A happily married couple has been trying to have a baby with no luck. They discover that the husband is sterile. Their family doctor suggests that they think about artificial insemination, ... See full summary »
W. Merle Connell
A rich society mother hires a male escort, but he falls for her daughter instead. The mother-daughter conflict forces the daughter to run off to stay with a friend who is enslaved by a prostitution ring.
Gilbert de Quincey is an early 19th-century adventurer involved with helping runaway slave girls and victims of a tong war in San Francisco. Garbed in black from head to toe, de Quincey ... See full summary »
Following this film's release, it was reported that Jed Buell planned to use the same cast in a film version of the story of Paul Bunyan (with a large gentleman playing Bunyan). It is assumed this idea never got past the pre-production phase. See more »
When the dwarves are playing their musical instruments, the guy playing the cello gets his bow stuck in the strings and has to fight like mad to get it out. But the music continues. See more »
This movie is a cult classic. The main reason it is a classic, of course, is that the cast is made up entirely of little people (or midgets, as they were referred to back in the 1930's, when this movie was made.)
I can only imagine some bigwigs in Hollywood sitting around the boardroom table, and someone saying, "Hey...let's make a western musical with an all midget cast!" and everyone chiming in and saying, "Yeah, that's a great idea!". I mean, what were they thinking? Now let me start off by saying I have nothing at all against little people. But the premise for this movie is pretty bizarre. Was it meant to be serious, or taken as a joke? It is exploitation of the midget actors, making fun of them, or was it meant to be a serious attempt at a western musical, just starring little people? These questions go mainly unanswered.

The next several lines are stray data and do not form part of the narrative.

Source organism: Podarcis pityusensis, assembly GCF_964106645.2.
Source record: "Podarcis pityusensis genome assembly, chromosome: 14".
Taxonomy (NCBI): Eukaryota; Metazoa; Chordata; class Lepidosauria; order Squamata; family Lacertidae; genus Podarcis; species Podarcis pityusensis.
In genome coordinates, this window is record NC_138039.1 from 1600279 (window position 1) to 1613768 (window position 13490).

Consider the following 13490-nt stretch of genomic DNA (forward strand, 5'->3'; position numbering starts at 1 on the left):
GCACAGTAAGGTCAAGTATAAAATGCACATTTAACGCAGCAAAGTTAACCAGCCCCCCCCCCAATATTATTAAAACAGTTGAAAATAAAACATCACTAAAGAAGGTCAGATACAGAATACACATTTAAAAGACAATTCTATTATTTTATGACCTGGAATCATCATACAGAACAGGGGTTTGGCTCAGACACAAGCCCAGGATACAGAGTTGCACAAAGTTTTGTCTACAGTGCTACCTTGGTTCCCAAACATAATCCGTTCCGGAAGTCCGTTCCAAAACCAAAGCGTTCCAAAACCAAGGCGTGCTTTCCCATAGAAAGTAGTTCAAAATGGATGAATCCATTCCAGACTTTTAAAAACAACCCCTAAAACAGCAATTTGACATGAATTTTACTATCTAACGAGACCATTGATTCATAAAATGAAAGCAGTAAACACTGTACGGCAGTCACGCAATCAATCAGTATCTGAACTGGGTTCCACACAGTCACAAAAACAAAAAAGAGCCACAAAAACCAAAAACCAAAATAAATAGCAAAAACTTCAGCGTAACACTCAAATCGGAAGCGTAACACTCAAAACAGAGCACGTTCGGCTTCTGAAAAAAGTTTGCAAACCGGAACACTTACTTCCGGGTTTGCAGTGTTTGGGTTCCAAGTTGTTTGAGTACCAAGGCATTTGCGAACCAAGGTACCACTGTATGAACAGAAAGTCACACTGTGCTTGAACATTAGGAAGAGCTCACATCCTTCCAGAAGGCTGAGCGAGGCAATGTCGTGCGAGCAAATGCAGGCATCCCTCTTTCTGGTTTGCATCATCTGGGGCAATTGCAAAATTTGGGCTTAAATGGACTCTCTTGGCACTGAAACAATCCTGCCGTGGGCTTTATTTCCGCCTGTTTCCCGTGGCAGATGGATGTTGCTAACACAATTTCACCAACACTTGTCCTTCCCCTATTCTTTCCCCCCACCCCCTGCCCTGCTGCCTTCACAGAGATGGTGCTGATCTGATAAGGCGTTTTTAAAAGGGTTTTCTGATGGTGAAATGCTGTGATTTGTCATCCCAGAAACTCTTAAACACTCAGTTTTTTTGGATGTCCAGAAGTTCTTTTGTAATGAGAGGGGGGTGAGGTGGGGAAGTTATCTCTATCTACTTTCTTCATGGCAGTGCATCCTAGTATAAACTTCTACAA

I think the actors performed with all seriousness in their roles, even though it seems to me that the script was poking fun at them, having them ride miniature ponies (which is hilarious to see) and having them walk under normal size barroom doors and the like.
Other than the cast being made up entirely of little people, there is nothing to distinguish this movie from the hundreds of other westerns made during the 1930's...low budget, cheap sets, terrible acting and atrocious songs (The song, "The Wedding of Jack and Jill", is unintentionally a howler). I think everyone should see this movie at least once. It happens to be a part of a 20 movie DVD compilation put out by Mill Creek Entertainment entitled "Cult Classics". It has the notorious movies "Reefer Madness", "Cocaine Fiends", "Sex Mad" and "Terror of Tiny Town", as well as many others included in the set. Most of these movies are exploitation films of the thirties and they are a gas to watch.
5 of 6 people found this review helpful.
Was this review helpful to you?